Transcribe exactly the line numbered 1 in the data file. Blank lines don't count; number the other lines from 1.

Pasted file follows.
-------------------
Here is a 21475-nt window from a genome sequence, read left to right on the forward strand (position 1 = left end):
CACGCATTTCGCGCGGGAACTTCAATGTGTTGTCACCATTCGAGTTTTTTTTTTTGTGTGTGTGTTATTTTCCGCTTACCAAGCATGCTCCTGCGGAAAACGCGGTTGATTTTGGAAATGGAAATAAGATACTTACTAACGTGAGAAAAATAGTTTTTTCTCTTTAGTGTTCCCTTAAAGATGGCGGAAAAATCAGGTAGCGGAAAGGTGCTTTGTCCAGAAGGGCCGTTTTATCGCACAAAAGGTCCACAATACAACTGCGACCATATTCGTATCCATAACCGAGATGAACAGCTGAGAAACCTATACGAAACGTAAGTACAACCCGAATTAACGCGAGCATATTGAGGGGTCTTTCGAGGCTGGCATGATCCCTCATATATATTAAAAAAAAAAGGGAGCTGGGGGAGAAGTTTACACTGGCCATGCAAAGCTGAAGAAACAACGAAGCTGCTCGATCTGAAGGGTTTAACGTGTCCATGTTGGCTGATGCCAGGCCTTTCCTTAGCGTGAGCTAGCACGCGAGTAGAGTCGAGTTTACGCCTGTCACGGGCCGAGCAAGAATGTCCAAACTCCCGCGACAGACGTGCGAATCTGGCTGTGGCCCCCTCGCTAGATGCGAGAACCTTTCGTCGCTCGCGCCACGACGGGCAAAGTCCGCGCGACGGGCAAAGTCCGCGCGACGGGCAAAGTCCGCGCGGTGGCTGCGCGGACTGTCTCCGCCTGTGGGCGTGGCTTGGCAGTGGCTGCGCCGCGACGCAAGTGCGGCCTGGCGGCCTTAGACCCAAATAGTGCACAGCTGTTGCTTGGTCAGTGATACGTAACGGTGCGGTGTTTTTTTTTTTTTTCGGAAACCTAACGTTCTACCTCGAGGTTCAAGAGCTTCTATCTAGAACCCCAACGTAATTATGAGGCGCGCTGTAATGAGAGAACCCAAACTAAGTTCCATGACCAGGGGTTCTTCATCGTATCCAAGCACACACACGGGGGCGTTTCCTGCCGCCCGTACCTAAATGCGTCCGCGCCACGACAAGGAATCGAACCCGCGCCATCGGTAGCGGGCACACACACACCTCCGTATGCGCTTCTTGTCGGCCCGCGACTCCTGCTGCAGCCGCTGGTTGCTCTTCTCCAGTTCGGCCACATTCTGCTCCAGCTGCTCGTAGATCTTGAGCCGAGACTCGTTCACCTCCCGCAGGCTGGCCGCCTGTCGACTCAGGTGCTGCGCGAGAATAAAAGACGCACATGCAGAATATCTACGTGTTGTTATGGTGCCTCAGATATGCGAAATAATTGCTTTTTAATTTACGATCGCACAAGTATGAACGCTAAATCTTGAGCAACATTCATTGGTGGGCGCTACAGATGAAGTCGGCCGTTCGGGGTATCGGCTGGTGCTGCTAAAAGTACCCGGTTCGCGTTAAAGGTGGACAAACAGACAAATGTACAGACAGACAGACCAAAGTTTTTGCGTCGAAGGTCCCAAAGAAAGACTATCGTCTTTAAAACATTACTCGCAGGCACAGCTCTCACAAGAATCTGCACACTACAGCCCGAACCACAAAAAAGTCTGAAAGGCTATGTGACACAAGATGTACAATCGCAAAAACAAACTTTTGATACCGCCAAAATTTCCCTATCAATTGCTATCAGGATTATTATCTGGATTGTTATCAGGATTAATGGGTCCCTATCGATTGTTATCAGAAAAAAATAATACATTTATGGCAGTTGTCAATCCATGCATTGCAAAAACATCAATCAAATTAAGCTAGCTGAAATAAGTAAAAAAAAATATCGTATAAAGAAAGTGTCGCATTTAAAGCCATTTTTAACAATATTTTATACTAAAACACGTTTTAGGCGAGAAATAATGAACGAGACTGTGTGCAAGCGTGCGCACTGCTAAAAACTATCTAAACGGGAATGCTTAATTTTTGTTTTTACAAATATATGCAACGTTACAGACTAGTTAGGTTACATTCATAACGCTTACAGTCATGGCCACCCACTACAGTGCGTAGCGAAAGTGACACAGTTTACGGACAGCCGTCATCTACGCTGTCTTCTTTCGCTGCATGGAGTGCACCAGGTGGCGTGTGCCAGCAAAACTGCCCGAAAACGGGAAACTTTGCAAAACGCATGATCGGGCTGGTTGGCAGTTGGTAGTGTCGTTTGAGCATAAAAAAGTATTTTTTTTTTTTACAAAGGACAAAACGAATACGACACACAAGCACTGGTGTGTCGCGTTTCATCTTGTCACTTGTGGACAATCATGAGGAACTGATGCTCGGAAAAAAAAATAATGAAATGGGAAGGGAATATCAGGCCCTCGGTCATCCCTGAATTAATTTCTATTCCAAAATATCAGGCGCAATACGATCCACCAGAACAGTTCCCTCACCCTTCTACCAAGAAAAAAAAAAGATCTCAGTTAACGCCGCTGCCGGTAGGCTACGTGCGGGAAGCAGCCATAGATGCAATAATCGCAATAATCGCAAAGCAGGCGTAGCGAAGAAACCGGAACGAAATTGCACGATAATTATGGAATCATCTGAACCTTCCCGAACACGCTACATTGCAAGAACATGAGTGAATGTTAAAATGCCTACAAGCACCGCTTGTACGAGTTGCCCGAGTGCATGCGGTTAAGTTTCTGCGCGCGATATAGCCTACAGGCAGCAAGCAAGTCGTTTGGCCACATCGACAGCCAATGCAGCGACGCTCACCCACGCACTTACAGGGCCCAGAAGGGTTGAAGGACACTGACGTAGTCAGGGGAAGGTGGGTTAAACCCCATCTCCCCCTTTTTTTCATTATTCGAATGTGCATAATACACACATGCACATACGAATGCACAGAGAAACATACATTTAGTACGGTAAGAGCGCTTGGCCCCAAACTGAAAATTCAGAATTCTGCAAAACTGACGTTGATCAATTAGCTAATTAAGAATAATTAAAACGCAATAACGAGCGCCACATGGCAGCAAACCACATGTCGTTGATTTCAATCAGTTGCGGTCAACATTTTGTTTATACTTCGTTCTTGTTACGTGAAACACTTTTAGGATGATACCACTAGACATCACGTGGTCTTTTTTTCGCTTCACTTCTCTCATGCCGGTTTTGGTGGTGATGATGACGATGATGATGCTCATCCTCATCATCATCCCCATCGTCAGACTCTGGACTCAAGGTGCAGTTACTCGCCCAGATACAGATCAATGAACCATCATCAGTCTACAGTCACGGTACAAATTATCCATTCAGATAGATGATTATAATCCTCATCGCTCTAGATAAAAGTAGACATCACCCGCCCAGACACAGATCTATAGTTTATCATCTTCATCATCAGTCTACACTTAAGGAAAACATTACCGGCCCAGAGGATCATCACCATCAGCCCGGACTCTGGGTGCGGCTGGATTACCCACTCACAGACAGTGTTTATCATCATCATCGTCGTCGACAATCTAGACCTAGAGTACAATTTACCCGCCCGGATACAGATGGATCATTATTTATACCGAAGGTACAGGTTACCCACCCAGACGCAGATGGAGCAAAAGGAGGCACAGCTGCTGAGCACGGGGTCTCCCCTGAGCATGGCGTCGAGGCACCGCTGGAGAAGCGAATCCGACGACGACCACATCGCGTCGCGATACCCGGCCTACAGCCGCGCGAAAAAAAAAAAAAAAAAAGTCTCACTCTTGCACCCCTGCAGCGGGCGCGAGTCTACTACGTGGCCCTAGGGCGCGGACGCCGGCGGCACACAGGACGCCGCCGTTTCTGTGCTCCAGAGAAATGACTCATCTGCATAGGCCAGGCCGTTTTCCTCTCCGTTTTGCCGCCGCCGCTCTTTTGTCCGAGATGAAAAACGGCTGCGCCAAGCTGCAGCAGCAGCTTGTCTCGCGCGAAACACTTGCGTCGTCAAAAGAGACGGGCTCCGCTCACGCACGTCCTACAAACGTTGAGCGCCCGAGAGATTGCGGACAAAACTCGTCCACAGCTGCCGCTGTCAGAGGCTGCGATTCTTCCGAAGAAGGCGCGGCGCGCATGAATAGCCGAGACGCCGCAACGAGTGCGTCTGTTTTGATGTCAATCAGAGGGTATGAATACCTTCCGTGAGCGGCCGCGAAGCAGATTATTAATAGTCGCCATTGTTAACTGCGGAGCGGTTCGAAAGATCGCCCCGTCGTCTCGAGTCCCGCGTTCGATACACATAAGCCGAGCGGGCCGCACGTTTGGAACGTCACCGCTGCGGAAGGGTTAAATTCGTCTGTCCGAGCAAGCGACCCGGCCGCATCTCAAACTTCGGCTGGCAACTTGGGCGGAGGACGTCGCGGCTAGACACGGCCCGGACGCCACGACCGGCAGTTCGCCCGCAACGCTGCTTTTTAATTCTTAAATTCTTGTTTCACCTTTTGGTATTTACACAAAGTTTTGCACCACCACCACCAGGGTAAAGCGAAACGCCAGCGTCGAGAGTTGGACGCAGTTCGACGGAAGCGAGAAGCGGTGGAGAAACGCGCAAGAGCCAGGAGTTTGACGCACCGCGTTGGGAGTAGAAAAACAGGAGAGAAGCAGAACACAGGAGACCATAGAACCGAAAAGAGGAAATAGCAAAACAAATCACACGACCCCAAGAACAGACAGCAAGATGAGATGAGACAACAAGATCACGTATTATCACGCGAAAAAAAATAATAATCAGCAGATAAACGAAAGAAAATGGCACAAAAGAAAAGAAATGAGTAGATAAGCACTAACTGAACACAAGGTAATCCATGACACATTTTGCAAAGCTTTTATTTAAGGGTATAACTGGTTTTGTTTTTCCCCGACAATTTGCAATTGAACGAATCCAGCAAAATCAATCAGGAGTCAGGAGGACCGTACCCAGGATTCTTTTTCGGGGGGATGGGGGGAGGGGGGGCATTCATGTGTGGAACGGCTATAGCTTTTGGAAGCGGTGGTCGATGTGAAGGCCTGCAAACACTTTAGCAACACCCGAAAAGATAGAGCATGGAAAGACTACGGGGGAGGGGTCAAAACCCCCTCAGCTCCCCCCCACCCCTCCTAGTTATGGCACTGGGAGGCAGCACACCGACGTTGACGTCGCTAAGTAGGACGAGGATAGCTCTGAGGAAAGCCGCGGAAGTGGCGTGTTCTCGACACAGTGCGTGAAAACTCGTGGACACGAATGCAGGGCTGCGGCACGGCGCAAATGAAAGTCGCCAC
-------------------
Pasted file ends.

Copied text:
Here is a 21475-nt window from a genome sequence, read left to right on the forward strand (position 1 = left end):